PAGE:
Long-term growth in shale production already is reshaping the North American markets and could reconfigure the world’s natural gas markets, a report by Ernst & Young asserts.
The consulting group issued “The Global Gas Challenge” on Monday at the World Energy Congress in Montreal.
“The unconventional natural gas business may have already changed the overall supply and demand balance in North America, and perhaps globally,” said Barry Munro, leader of Ernst & Young’s Canadian oil and gas practice. “It’s possible we could be onto something big, but there are many underlying uncertainties, including growing environmental concerns, technology challenges, water availability and land issues.”
According to the report, unconventional gas resources “have the potential to fundamentally impact global supply and demand balances; the long-term viability is still maturing.”
Gas demand will depend on the strength of the economic recovery as well as long-term uses for gas production, noted the consultant. “For supply, more clarity is needed around policies that support reduced carbon emissions — something that expanded natural gas use will achieve relative to other fossil fuel alternatives.”
Through 2030 global gas demand is tracking to grow by 1.5% a year, but growth likely will be influenced by “unpredictable factors,” said Munro. For example, Canadian gas output has fallen significantly in the past five years because of industry underinvestment related to challenging price economics.
“At a global level, the immediate risk is that the current low price environment dissuades natural gas players from investing in new projects,” said Munro. “This initiates a cycle beginning with underinvestment by exploration and production companies, and ultimately resulting in not enough gas to meet demand.”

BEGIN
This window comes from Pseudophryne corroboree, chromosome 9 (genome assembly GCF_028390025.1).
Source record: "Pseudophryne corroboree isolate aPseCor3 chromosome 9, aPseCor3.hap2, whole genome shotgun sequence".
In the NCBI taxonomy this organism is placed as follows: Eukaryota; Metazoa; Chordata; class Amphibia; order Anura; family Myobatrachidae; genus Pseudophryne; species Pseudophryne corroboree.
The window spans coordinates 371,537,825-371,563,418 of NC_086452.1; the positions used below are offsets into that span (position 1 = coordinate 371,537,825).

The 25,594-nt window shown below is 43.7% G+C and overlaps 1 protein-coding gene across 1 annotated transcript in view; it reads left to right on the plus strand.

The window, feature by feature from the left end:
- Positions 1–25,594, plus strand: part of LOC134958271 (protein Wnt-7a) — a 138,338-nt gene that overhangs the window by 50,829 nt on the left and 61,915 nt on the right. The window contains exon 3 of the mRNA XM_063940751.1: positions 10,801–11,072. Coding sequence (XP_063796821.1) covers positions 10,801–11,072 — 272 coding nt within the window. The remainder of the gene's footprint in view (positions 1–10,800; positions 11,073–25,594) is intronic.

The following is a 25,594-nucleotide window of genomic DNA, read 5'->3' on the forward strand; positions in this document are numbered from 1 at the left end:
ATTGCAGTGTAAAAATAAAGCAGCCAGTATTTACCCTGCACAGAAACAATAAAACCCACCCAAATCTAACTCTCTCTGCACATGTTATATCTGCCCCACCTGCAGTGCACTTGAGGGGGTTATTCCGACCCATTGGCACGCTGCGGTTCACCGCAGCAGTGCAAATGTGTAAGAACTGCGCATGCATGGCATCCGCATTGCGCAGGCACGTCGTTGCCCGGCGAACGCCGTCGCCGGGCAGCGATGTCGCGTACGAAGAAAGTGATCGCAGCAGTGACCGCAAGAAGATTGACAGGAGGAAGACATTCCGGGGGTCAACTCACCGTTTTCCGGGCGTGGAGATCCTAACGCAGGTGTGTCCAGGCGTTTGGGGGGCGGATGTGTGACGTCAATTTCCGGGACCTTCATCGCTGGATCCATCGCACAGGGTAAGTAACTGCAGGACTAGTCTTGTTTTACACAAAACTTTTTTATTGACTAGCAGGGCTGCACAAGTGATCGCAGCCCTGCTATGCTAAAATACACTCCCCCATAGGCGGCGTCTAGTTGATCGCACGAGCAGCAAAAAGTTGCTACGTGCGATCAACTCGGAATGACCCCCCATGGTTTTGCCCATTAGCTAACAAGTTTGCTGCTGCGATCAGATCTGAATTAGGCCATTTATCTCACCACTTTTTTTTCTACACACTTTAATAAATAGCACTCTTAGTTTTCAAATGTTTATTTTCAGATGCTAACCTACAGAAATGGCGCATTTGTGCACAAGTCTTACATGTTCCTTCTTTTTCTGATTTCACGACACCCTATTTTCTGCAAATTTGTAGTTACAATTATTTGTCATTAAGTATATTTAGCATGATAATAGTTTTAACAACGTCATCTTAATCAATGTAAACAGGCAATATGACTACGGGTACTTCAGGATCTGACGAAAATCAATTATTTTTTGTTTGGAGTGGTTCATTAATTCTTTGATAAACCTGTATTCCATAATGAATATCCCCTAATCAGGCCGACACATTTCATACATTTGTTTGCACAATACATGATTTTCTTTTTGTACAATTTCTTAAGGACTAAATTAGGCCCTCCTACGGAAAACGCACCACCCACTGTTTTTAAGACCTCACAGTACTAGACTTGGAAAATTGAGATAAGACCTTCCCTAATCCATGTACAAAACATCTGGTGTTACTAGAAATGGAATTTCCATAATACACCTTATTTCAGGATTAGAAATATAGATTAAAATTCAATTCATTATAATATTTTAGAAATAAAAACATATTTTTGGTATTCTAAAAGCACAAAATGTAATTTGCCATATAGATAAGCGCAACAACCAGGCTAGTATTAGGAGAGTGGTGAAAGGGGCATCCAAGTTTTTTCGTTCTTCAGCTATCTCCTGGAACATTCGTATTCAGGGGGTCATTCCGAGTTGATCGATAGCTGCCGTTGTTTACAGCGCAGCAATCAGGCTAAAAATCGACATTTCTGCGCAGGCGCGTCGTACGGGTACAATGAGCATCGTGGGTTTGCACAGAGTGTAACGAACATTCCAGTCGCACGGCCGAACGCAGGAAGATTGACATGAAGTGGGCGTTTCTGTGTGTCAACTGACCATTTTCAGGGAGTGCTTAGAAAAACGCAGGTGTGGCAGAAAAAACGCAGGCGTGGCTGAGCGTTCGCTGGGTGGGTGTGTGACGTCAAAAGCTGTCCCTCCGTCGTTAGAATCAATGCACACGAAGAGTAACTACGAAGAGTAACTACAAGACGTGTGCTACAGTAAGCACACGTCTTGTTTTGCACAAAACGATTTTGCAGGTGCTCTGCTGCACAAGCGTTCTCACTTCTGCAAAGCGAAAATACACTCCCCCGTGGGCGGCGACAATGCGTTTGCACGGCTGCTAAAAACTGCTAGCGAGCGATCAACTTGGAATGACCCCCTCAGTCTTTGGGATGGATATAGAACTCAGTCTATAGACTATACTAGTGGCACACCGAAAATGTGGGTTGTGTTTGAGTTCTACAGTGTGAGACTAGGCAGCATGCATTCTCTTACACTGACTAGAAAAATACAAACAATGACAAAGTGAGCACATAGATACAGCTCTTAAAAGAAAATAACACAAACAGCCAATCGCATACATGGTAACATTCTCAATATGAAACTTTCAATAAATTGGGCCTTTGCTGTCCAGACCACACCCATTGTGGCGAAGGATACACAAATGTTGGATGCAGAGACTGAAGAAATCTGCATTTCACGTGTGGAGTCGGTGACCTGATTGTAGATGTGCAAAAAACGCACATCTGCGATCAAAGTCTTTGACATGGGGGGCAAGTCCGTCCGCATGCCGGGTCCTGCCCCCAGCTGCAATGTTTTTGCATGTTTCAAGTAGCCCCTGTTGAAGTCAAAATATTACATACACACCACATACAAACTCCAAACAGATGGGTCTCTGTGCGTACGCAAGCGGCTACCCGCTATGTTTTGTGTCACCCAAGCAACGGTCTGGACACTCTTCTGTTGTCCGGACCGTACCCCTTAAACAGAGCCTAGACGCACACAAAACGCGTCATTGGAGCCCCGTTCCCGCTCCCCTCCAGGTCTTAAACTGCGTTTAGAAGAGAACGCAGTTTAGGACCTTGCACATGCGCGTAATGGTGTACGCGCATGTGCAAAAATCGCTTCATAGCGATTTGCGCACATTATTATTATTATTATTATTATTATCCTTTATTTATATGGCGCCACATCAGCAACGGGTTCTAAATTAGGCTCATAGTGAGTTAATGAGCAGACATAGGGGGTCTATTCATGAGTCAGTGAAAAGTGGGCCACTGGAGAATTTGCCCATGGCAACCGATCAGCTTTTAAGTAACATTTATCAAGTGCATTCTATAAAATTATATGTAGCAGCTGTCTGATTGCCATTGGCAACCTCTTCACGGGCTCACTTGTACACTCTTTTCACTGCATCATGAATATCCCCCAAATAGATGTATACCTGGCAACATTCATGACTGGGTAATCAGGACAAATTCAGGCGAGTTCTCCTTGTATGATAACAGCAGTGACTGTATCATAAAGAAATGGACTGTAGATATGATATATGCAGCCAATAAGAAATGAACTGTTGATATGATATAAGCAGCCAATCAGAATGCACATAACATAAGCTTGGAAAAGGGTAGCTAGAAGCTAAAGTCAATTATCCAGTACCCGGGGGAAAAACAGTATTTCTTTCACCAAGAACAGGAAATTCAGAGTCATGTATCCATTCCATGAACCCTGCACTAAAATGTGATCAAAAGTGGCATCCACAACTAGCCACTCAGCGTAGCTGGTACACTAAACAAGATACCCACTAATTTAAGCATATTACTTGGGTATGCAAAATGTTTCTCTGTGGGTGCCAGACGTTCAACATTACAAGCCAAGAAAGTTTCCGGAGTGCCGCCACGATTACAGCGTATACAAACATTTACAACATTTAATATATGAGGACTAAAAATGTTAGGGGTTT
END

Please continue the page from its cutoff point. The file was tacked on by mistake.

According to the report, continued gas demand in the developing countries should support growth. “Abundant supply and favorable carbon emissions relative to oil and coal should also help to attract favorable regulations. Asia is still expected to drive the bulk of growth, along with India and the Middle East.”
The question, noted the report, “is whether North America’s success in exploiting unconventional resources can be repeated on a global basis. Most important, pricing needs to be robust enough to encourage sufficient capital investment in new projects where infrastructure may also need to be developed.”
The current supply/pricing environment also has changed the economics for conventional liquefied natural gas (LNG) projects in Canada, and arguably for every LNG project across the world, noted Munro. Challenging economics and restricted access to capital may alter any expected LNG-supported demand growth in many regions.
“A truly global gas market will not emerge until there is greater flexibility in gas supplies, increased transportation between regions and more gas-on-gas competition,” he said. “It’s time to start thinking about natural gas from a different perspective, and as a viable long-term energy source for multiple uses.”
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